Business transactions in SAP systems have the ability to have attachments linked to them. The SAP Generic Object Services (GOS) is a way to upload documents, add notes to a transaction, add URLs relevant to the document, all still referencing a business document, like a purchase order or a financial document. Some other SAP applications, like CRM, have its own mechanism of attaching documents, complementing GOS features.

All these methods can store the attachments in the SAP database, or at SAP Knowledge Provider (KPro) or externally in storages, leveraging an ArchiveLink implementation.

Informatica’s engine is able to download all the attachment files, notes and URLs as discrete files, independent of where they are stored, keeping the relationship to the original business document. The relationship is stored in a table created by Informatica in the archive store, which contains the key of the business document and the link to the attachments, notes and URLs that were assigned to it in the original SAP system.

All these files are stored in the archive store, along with the structured data – or tables.

4)    Load into optimized archive

All data and attachments are then loaded into Informatica’s optimized archive,. The archival store will compress the archived data up to 98%

5)    Search and data visualization

All structured data are accessible though JDBC/ODBC, as any other relational database. The user has the option to use the search capability that comes with the product, which allows users to run simple queries and view data as business entities.

Another option is to use the integrated reporting, capability within the product, which allows users to create pixel-perfect reports, using drag and drop technology, querying the data using SQL and displaying the data as business entities, which are defined in prebuilt SAP application accelerators. .

Informatica also has a collection of reports for SAP to display data for customers, vendors, general ledger accounts, assets and financial documents.

Some customers prefer to use their own corporate standard 3rd party reporting tool. That is also possible as long as the tool can connect to JDBC/ODBC sources, which is a market standard for connecting to databases.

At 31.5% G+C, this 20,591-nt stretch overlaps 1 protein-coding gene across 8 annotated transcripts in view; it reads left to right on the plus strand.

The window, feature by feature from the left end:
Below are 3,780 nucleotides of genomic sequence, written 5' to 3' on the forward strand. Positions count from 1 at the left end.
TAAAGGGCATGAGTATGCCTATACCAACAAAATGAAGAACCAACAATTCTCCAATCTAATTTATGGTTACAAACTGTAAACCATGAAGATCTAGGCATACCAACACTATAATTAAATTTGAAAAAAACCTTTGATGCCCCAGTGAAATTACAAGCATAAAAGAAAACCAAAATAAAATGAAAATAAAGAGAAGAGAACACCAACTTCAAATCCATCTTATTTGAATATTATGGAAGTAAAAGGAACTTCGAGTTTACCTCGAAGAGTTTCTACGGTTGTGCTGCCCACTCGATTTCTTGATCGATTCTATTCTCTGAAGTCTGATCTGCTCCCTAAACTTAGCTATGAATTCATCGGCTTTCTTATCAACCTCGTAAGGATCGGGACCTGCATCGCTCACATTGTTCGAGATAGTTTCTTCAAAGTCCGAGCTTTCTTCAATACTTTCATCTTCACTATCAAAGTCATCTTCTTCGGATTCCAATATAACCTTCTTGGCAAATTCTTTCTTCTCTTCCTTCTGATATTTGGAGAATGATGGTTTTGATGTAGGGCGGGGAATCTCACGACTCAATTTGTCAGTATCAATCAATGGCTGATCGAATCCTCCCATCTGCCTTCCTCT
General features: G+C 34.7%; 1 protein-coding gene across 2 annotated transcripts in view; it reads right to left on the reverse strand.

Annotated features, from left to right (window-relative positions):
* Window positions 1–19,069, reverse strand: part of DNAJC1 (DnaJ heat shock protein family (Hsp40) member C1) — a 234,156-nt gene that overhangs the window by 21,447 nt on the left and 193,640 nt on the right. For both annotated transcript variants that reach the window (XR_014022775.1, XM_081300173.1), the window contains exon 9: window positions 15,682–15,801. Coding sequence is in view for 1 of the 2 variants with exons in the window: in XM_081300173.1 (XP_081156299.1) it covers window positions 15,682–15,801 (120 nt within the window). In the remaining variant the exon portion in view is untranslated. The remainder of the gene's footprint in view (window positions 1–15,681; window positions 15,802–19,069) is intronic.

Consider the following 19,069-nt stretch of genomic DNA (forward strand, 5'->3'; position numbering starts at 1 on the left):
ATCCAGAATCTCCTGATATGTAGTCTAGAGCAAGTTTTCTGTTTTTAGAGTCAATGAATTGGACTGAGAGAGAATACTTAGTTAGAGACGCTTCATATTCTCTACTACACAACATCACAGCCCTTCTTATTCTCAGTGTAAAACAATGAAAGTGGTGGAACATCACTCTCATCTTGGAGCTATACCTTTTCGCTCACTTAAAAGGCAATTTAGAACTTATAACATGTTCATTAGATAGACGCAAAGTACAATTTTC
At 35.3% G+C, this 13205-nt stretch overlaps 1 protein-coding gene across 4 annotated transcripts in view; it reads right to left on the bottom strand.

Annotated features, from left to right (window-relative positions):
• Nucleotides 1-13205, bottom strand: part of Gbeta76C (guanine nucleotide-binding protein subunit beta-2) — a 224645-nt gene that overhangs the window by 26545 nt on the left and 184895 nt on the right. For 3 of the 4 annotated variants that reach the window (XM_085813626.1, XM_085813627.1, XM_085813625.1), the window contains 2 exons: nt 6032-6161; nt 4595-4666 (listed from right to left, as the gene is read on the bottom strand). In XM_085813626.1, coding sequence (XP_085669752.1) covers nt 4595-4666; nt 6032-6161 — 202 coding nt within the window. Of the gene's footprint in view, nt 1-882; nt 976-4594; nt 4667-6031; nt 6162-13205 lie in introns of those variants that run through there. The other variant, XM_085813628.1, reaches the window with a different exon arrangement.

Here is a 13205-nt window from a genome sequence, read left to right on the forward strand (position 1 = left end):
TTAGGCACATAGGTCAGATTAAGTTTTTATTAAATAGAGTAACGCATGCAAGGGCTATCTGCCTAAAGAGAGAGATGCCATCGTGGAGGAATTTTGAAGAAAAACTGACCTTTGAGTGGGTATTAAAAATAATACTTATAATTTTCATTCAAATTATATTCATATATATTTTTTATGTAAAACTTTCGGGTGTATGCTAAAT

Hopefully this blog helped you to understand what Informatica Data Archive for Application Retirement does to decommission an SAP system. If you need any further information, please comment below. Thank you.

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Are You Getting an EPIC ROI? Retire Legacy Healthcare Applications!

Healthcare organizations are currently engaged in major transformative initiatives. The American Recovery and Reinvestment Act of 2009 (ARRA) provided the healthcare industry incentives for the adoption and modernization of point-of-care computing solutions including electronic medical and health records (EMRs/EHRs).   Funds have been allocated, and these projects are well on their way.  In fact, the majority of hospitals in the US are engaged in implementing EPIC, a software platform that is essentially the ERP for healthcare.

These Cadillac systems are being deployed from scratch with very little data being ported from the old systems into the new.  The result is a dearth of legacy applications running in aging hospital data centers, consuming every last penny of HIS budgets.  Because the data still resides on those systems, hospital staff continues to use them making it difficult to shut down or retire.